For my activist project I decided to volunteer with the Shriver Center, especially because I was already on the Shriver LLC floor and had a service site when I joined the class. I had started volunteering at BARCS at the beginning of the semester, a change from the fall semester in which I had volunteered at the Esperanza center teaching English. BARCS is the Baltimore Animal Rescue and Care Shelter, which has been open since July 2005. In any given year the shelter takes in over 11,000 unwanted, abused or stray animals of any kind and they are working to the ultimate goal of becoming a no-kill shelter. A big goal that they have already accomplished is that every cat or dog that comes in is spayed or neutered. Overall, starting to volunteer here was a big change and it really took me out of my comfort zone because I have never been around animals that much and do not consider myself a dog or cat person, and now I have to be around them for 3 hours a day. It was a lot at first, I will admit, as I had decided to volunteer with non-animal contact tasks, such as making copies, making adoption packets, or building crates. This was fine at the beginning of the semester when there was alto to do, but by the end the printer broke and there were fewer crates, so I decided to get trained for cat socializing.
No matter what I was doing whether it was making copies, building crates, or petting the cats, I needed to make sure that I reminded myself that every action did matter to the success. Some Saturdays did feel like I was wasting my time because I was not doing anything that was crucial, as well as I felt that none of the other volunteers cared if I was there or not. However, this was a negative way of looking at volunteering because there are the jobs that are not glamourous or not recognized, but those are the ones that matter the most to making the volunteering worth it. Volunteering at BARCS made me realize that I prefer working in the background because I am not really good at dealing with people and drama in the forefront plus by the end of the semester I still did not know much surrounding how the shelter runs. One of the positives that came out of this activism project was finding that I enjoy to dishes, I had already liked to do them, but BARCS was a bigger challenge because of the smell from the pet food. But seeing how quickly the dishes pile up and how easy they were to clean in the industrial dishwasher, I felt like I had made an impact by letting the other volunteers focus on the animals.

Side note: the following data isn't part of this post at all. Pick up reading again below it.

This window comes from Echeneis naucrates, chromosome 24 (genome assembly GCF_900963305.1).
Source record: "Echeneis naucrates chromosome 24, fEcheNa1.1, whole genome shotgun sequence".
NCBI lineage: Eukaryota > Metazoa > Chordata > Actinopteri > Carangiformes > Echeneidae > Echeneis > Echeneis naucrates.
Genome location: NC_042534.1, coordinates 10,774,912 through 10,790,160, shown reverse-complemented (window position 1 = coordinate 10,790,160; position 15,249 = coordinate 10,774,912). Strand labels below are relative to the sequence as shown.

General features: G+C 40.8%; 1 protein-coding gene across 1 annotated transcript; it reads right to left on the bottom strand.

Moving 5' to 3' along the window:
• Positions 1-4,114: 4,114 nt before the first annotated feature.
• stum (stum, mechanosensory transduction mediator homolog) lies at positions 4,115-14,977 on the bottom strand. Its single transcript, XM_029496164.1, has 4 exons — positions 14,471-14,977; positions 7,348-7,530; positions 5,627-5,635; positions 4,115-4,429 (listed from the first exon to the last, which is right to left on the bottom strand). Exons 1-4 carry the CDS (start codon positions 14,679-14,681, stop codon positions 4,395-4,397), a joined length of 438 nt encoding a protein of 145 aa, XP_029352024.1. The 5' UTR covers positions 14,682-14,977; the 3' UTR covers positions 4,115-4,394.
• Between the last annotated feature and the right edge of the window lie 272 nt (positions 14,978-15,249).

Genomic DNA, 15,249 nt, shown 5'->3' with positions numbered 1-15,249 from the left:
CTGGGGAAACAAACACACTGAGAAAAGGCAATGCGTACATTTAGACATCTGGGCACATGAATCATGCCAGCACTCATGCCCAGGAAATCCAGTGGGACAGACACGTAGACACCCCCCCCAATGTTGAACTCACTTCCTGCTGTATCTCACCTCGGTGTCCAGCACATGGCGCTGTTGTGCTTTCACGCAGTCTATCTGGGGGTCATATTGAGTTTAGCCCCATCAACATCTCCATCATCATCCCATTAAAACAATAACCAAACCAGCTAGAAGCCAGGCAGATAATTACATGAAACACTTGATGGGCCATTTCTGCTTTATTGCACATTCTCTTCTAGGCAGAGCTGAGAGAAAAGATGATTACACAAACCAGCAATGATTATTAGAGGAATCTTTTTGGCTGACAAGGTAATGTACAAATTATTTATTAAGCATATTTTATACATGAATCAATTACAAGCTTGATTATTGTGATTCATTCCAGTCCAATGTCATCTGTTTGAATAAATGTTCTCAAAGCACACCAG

Another positive that I took from volunteering for my activist project was finding out that I have a voice in my volunteering experience and can determine how I feel after being a volunteer. At first, I felt bad because I did not want to handle the animals and talking with a member of the Shriver center, I thought I had made a bad decision. However, BARCS was the best choice for me with the other opportunities that I had this semester and I had to give my all and do everything that I could when I went there. Also, I could speak up for what I wanted to do, yes most volunteers from UMBC handle the animals, but there is always other work to be done that is greatly appreciated and I am still a volunteer.
If I would have done this activist project over again, I would still go the route of service-learning, but I would change the site in which I am volunteering. This would be for enjoyment and making me feel like I contributing to something that I am passionate about and might look towards in the future for a career. Changing locations would have also allowed me to do work that may still be in the background, but with more impact as it is a smaller group of volunteers. Other than maybe a change in location, I enjoyed my time at BARCS this semester and learned a lot for my activist project.
Before this class and the activist project, I never truly considered myself an activist because yes I do have stances on certain topics in my life, but I would never protest or join a group for an opinion. But the activist project showed me that the actions I take do not have to be extreme or aggressive to make the community aware of an issue that I care about. Another thing that this activist project taught me was that I have things that I care about and they do matter. Volunteering at a service site that I did not really have a passion for, but still gained a lot of insight at showed me that I can just do small things and hopefully they will add up in the future to make a bigger difference.